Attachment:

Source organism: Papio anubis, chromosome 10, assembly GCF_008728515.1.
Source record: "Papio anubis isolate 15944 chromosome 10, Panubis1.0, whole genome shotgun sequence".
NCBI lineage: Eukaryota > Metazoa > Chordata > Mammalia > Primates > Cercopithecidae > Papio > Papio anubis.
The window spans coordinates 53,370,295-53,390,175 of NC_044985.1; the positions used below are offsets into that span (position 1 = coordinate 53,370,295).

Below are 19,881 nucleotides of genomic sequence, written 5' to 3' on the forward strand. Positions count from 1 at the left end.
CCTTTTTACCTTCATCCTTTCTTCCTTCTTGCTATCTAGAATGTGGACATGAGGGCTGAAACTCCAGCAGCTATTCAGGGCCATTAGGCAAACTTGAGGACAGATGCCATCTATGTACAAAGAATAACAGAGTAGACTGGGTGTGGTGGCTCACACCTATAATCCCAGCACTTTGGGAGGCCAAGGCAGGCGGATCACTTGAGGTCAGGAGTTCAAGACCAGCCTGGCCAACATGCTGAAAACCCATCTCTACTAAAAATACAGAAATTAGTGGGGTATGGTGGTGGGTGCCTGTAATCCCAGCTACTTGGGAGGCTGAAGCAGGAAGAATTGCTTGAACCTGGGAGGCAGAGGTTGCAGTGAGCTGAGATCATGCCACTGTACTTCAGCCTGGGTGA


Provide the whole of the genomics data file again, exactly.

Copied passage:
Source organism: Papio anubis, chromosome 10, assembly GCF_008728515.1.
Source record: "Papio anubis isolate 15944 chromosome 10, Panubis1.0, whole genome shotgun sequence".
NCBI lineage: Eukaryota > Metazoa > Chordata > Mammalia > Primates > Cercopithecidae > Papio > Papio anubis.
The window spans coordinates 53,370,295-53,390,175 of NC_044985.1; the positions used below are offsets into that span (position 1 = coordinate 53,370,295).

Below are 19,881 nucleotides of genomic sequence, written 5' to 3' on the forward strand. Positions count from 1 at the left end.
CCTTTTTACCTTCATCCTTTCTTCCTTCTTGCTATCTAGAATGTGGACATGAGGGCTGAAACTCCAGCAGCTATTCAGGGCCATTAGGCAAACTTGAGGACAGATGCCATCTATGTACAAAGAATAACAGAGTAGACTGGGTGTGGTGGCTCACACCTATAATCCCAGCACTTTGGGAGGCCAAGGCAGGCGGATCACTTGAGGTCAGGAGTTCAAGACCAGCCTGGCCAACATGCTGAAAACCCATCTCTACTAAAAATACAGAAATTAGTGGGGTATGGTGGTGGGTGCCTGTAATCCCAGCTACTTGGGAGGCTGAAGCAGGAAGAATTGCTTGAACCTGGGAGGCAGAGGTTGCAGTGAGCTGAGATCATGCCACTGTACTTCAGCCTGGGTGA